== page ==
Independent thesis Advanced level (degree of Master (One Year)), 20 credits / 30 HE credits
Master thesis in Business Administration, School of Business and Economics at
Authors: Patrik Larsson and Pontus Gislén
Supervisor: Håkan Locking
Examiner: Sven-Olof Collin
Title: The index effect- a study on Nasdaq OMXS30 and OMXH25
Introduction: A significant part of the financial literature is based on the Efficient Market Hypothesis which assumes that prices in the market reflects all available information. Anomalies, such as the index effect, indicate weaknesses in this theory as it has been proved that it is possible to outperform the market using public information. Hence, the index effect can be linked to market efficiency which makes it interesting to study from a theoretical perspective. The mapping of the index effect is also interesting from a practical perspective, as it leads to a better understanding of whether investors and firms should take this anomaly into account.
Problem: Is there an index effect, how does it behave and what can explain this effect?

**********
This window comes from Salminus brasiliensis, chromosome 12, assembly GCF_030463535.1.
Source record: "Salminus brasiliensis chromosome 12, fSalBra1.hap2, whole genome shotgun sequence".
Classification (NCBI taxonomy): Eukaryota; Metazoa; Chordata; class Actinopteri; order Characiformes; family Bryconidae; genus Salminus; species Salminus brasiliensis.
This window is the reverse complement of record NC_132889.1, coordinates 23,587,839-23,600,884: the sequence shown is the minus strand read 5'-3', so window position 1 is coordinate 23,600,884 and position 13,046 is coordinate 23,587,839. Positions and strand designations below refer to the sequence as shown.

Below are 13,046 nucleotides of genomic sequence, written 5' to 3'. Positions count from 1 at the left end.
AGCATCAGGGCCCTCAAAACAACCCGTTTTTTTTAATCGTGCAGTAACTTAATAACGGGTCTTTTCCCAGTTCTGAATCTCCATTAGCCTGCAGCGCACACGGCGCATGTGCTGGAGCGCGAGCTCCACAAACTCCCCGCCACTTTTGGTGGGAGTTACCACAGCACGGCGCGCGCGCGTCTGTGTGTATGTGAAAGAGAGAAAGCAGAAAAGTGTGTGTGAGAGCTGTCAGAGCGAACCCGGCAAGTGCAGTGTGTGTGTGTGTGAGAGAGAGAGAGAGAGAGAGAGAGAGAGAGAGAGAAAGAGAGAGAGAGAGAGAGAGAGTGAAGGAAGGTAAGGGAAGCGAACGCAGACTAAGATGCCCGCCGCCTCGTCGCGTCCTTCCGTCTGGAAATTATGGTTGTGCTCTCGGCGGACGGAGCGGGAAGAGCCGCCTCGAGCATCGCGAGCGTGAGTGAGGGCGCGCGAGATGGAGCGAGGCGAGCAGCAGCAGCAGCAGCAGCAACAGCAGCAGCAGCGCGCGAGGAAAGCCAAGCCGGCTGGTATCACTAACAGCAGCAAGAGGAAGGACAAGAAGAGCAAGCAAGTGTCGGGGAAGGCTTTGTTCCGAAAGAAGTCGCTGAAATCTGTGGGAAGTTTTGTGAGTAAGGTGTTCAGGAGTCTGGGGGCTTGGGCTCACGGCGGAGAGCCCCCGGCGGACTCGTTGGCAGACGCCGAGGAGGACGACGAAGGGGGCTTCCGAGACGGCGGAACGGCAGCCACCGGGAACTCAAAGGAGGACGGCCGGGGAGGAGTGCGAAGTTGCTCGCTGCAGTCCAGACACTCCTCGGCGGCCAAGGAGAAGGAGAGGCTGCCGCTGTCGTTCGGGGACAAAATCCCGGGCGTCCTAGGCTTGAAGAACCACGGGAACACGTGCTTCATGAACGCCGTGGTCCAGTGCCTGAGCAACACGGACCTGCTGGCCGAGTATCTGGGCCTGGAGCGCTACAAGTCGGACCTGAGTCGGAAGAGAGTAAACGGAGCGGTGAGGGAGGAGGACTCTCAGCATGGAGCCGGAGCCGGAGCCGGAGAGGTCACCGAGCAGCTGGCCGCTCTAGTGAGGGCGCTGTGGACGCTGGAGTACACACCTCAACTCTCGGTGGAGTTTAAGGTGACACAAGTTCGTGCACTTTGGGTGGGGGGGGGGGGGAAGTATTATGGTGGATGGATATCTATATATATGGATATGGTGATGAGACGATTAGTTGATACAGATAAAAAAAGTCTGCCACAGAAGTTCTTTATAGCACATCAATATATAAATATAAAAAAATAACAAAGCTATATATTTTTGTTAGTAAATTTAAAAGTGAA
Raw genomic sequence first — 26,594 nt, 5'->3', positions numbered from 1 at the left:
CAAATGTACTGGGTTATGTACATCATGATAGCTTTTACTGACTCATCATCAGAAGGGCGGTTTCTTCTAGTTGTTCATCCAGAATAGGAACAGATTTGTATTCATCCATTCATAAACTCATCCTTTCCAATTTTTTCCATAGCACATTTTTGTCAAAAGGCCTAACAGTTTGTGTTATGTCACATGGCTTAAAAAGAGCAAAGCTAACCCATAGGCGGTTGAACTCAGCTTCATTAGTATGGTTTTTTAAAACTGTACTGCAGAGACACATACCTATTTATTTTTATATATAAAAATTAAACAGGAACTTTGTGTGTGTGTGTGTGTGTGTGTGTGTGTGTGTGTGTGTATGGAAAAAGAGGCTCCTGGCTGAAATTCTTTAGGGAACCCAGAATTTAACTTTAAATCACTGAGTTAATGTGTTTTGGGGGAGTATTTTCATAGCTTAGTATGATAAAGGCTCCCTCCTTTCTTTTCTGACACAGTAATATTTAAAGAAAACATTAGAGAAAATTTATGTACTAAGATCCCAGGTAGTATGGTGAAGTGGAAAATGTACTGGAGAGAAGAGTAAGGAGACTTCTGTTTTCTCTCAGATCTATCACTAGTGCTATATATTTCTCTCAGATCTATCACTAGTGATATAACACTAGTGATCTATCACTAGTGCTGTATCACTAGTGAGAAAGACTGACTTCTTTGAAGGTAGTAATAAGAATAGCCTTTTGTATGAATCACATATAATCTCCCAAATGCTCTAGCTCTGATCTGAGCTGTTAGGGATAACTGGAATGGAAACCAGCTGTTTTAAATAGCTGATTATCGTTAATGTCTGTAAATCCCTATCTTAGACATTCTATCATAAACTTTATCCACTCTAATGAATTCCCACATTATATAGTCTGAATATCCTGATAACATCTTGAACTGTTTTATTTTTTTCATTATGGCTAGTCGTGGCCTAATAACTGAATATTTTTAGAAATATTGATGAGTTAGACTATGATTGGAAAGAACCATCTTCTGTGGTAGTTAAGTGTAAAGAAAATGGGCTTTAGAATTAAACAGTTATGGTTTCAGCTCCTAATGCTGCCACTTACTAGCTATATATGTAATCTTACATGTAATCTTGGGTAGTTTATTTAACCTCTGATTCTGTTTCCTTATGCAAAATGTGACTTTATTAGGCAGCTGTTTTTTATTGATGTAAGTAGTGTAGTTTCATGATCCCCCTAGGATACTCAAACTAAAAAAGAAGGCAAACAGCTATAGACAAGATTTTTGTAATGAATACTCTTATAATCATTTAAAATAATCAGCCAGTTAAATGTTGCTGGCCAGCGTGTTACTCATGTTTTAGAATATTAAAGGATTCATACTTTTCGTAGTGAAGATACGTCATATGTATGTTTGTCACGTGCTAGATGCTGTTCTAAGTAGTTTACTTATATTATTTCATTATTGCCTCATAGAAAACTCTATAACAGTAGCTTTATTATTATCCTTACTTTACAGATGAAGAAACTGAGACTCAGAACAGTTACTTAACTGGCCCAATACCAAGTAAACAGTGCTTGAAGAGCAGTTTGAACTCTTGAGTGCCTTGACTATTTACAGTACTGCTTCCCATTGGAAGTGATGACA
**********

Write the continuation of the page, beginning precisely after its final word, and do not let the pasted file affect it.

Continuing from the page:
Purpose: The aim of this study is to investigate the index effect. This is to be able to draw conclusions about market efficiency and if investors and firms should take this anomaly into account. The index effect will be studied on OMXS30 and OMXH25 as these indices enables a price effect being traced to an index revision, separate from any new information being revealed.
Method: The research approach will be deductive in nature, where existing theories in the field are used to generate hypotheses. These are then tested quantitatively by an event study based on time series data for stocks on the basis of an index revision.
Conclusions: The results of this study shows an index effect for included stocks but not for excluded stocks. The index effect for included stocks can be distinguished from the end of the reference period. This is in line with what can be expected, since the criteria are designed so that a revision can be predicted. This effect is permanent and can be traced to an increased demand for stocks that are not perfect substitutes (Imperfect Substitute Hypothesis) and a greater awareness among investors (Awareness Hypothesis). Days after revision when the index effect already has reached its cumulative peak, there is a trend towards a reversal. This can be explained by that there exists a temporary price pressure associated with the revision (Price Pressure Hypothesis), in addition to a permanent effect. Finally, the index effect has decreased over time indicating that the market has become more efficient.
2014. , 73 p.